In the fall of 2020, eleven-time world championship surfer Kelly Slater made the trek to Uluwatu on the southwestern tip of Bali’s Bukit Peninsula. The undeniable attraction: the coastline’s six world-class reef breaks and clean, rolling barrels. Uluwatu, which translates to “land’s end rock,” has lured experienced surfers since the mid-1970s to its warm water and powerful, long rides. An 11th-century Hindu temple is a heaven-sent local landmark (Temples break is just offshore). The multilevel, seventy-five-room Anantara Uluwatu is built directly into the imposing limestone cliff and faces Impossibles Beach’s dynamic surf. “Uluwatu and the surrounding breaks are indeed the premium surf areas in Bali,” says Allan Strahle, Anantara Uluwatu’s general manager, highlighting the “consistent size and quality of the waves here.” Surfers descend through the resort’s beach elevator; from there it’s more than 325 yards to paddle out from the aptly named beach to the break. Excursions and surf lessons are available through the Quiksilver Bali Surf Academy. Anantara’s Indian Ocean-facing suites have drop-dead sunset views. Begin the day in a Jacuzzi with an energizing and Instagram-popularized Balinese floating breakfast.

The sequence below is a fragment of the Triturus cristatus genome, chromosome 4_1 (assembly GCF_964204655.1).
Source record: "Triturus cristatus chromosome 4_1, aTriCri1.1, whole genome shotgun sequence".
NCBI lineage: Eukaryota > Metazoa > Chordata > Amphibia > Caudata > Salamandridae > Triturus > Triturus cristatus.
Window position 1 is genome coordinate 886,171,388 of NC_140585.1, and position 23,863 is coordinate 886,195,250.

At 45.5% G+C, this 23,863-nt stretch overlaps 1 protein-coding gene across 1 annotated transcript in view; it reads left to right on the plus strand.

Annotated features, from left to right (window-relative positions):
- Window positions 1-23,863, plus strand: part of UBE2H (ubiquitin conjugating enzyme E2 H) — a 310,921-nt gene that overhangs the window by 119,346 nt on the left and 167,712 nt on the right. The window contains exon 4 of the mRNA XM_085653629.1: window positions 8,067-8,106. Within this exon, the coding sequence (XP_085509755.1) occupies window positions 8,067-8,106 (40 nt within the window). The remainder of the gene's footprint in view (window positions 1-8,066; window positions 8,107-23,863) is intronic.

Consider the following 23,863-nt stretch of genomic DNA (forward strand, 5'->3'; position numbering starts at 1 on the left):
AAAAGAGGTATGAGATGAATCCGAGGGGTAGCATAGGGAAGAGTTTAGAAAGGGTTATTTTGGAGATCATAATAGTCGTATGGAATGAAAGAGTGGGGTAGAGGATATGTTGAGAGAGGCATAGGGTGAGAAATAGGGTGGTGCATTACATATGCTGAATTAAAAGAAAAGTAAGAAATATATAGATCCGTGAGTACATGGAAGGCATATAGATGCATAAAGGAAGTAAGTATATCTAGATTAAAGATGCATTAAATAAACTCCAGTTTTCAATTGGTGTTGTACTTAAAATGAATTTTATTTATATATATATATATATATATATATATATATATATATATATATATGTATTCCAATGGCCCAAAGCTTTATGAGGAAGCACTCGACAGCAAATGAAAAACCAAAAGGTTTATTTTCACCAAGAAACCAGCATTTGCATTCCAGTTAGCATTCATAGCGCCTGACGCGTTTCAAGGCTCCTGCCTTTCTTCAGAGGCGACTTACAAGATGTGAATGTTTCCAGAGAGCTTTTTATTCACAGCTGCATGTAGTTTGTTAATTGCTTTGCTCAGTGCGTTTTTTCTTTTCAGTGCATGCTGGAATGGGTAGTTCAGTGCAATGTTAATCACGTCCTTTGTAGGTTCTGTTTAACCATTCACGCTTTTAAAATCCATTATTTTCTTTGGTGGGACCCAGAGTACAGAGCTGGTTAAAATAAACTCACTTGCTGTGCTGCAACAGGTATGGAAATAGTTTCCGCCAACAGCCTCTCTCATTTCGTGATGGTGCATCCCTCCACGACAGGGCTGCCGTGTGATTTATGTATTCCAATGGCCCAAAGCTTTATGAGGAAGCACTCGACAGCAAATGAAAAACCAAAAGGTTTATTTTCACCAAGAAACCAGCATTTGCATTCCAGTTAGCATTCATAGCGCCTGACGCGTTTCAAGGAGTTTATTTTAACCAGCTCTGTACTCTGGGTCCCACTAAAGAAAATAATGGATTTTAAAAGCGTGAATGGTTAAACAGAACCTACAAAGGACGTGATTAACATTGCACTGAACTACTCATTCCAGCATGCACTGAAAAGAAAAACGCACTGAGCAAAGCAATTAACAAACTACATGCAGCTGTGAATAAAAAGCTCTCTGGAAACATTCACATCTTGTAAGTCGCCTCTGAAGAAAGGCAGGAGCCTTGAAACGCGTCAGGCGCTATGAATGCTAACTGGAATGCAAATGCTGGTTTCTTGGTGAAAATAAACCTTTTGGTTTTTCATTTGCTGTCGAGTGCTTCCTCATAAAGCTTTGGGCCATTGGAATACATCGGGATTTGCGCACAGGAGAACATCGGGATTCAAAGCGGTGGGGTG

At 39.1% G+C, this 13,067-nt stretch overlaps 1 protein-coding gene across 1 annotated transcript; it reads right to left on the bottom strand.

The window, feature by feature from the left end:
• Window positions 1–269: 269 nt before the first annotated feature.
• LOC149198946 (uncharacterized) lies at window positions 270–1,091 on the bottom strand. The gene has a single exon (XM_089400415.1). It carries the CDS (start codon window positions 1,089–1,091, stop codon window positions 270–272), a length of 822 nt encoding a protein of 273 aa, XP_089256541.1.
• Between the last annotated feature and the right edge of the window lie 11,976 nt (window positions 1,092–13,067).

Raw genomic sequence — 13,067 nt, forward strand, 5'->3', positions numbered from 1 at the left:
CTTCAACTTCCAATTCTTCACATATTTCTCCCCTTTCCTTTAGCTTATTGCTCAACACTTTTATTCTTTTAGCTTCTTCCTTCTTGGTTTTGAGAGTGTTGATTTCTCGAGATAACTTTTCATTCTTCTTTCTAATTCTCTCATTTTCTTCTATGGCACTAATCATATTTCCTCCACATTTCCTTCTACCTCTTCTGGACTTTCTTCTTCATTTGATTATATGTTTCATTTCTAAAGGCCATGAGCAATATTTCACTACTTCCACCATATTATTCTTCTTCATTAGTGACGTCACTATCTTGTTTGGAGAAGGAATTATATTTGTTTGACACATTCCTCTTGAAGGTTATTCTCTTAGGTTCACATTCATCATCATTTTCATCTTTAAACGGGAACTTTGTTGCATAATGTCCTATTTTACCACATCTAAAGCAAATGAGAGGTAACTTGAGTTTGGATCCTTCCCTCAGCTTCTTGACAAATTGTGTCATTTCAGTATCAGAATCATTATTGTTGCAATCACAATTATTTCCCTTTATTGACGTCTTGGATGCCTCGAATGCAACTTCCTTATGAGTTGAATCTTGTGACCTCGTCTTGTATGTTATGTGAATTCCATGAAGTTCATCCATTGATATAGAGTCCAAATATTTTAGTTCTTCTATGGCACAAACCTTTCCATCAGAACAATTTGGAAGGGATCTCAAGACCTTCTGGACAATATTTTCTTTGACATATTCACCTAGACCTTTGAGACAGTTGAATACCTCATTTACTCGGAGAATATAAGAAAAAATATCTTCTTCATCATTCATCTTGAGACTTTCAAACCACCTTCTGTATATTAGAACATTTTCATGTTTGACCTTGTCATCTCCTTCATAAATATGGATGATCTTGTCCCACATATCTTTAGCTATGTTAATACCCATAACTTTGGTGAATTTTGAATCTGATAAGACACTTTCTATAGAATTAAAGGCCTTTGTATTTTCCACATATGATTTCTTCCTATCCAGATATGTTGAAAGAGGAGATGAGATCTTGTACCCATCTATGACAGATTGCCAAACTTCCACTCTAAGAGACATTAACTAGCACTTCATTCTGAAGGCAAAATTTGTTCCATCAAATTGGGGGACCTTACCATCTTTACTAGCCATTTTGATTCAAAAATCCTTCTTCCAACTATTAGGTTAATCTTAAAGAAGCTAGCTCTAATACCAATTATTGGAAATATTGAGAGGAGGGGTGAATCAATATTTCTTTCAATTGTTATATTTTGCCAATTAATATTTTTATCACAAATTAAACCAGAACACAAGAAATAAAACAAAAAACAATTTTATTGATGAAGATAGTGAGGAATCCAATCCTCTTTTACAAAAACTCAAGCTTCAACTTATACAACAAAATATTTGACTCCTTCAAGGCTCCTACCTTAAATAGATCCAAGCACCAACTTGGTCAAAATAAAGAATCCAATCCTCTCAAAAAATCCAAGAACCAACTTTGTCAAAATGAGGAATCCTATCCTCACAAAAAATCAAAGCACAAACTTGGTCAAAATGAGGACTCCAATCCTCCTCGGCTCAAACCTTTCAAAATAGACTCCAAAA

Anantara Uluwatu Bali Resort, Jl. Pemutih – Labuan Sait, Uluwatu, Bali; 62-361-895-7555.